Financial advisers are arming their offices with hand sanitizer and turning sick employees and customers away in hopes of preventing this year's virulent strain of the flu from sidelining them.
But like other U.S. employers that are expected to incur billions in influenza-related losses this winter, some advisers or their staff have fallen ill and have had to crawl into bed for up to a week to recover.
Jeffrey Cutter, a former officer in the Merchant Marine, doesn't recall ever having been out of work due to an illness in the 12 years since founding Cutter Financial Group LLC. That is, until last week, when the flu epidemic that's sweeping the nation kept him home for two days.
"It came on like a ton of bricks," Cutter said from his Falmouth, Massachusetts, office. "I am a Type A personality with a triple plus, I'm always on, and I couldn't even lift my head up."
The Centers for Disease Control said that this year's flu season, which ramped up earlier than usual and could go on through March, is the worst outbreak in a decade.
Health officials believe that the disease—which has killed at least 20 children nationwide this flu season—has peaked in some regions of the country but remains on the upswing in other areas. Massachusetts, where Cutter lives with his wife and three daughters, has been one of the hardest-hit states.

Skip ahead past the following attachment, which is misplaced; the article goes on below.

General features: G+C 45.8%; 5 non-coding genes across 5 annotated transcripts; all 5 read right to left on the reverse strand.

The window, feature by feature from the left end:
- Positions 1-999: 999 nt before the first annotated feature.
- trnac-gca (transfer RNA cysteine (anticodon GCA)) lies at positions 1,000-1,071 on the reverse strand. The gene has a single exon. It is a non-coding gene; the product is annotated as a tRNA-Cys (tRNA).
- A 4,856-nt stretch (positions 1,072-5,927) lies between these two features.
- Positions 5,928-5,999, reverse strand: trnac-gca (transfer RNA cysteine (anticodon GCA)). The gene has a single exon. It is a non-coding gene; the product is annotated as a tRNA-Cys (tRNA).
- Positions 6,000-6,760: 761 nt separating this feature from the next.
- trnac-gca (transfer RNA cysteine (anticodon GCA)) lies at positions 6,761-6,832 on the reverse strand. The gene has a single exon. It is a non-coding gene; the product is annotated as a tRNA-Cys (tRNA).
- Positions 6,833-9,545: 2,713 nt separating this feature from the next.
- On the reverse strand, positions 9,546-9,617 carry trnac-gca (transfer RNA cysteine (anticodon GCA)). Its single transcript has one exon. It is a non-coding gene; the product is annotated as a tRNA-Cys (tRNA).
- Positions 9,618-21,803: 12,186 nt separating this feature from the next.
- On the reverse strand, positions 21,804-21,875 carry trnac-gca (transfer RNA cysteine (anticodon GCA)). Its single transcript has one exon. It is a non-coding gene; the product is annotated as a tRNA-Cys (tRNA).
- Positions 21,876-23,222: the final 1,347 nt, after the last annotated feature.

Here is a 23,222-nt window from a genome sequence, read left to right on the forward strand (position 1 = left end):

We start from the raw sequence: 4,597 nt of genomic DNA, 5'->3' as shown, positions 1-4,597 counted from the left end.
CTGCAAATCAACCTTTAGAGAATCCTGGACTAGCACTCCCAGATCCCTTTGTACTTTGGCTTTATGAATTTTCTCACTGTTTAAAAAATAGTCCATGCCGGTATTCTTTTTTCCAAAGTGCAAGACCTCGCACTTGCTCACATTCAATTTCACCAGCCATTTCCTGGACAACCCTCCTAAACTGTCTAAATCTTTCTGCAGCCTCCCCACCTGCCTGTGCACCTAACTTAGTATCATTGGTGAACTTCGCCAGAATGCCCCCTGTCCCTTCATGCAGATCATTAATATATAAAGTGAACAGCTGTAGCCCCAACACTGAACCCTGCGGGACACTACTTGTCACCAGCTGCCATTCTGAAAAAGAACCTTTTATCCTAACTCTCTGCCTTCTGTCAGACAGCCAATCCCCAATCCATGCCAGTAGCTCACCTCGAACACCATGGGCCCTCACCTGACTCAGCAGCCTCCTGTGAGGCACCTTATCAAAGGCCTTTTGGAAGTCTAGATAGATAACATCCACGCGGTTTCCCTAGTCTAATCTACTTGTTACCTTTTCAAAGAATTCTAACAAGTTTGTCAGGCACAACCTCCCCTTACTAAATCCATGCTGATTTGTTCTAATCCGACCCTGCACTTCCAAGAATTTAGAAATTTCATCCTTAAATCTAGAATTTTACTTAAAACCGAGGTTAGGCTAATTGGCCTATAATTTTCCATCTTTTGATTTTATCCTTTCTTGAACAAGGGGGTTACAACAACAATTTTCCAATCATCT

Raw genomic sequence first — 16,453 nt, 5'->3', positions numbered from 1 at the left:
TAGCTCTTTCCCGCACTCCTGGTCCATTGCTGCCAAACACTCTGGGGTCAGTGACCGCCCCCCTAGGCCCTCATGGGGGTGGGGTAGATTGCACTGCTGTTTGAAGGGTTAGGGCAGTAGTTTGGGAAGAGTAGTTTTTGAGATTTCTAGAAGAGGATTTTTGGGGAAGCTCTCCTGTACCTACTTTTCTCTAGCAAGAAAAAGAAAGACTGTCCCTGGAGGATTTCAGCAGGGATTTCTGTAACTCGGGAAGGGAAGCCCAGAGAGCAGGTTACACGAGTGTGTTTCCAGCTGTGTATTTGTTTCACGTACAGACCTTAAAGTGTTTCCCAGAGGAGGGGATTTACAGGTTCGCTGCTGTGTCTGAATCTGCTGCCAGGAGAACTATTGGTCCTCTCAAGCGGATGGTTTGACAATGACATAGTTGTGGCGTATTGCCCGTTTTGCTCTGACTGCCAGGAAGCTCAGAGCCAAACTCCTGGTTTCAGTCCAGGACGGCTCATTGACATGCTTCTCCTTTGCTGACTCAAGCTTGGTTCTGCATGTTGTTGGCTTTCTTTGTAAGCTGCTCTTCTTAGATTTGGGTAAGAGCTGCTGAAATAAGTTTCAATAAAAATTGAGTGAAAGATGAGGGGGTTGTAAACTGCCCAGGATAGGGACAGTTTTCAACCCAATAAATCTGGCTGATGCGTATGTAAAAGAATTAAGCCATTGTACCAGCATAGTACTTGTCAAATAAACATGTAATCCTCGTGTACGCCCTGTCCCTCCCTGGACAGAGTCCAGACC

In addition to delays from Cutter's time out of commission, about 65 percent of Cutter Financial Group's meetings in the past couple weeks have had to be rescheduled because of sick clients.
Near Denver, adviser James Osborne of Bason Asset Management said he knows a number of colleagues and other professionals who have been out of work for a week with this year's flu virus.
Osborne has had to reschedule many meetings in recent weeks because his clients have been ill, causing business delays and lost productivity, he said. Meanwhile, Osborne has been using extra hand sanitizer and trying to steer clear of people whenever possible. That's easier for him than for many because he is the only employee of Bason Asset Management.
"That's one advantage of being a sole practitioner this year," Osborne said. "It beats being in a big office where it almost seems guaranteed that the flu is going to go around."
One office that's been hit especially hard is the National Association of Personal Financial Advisors' headquarters near Chicago. Each of its 10-member staff has been out with the flu or a cold over the past three or four weeks.
"We went down like soldiers, one right after the other," said Ellen Turf, chief executive of NAPFA.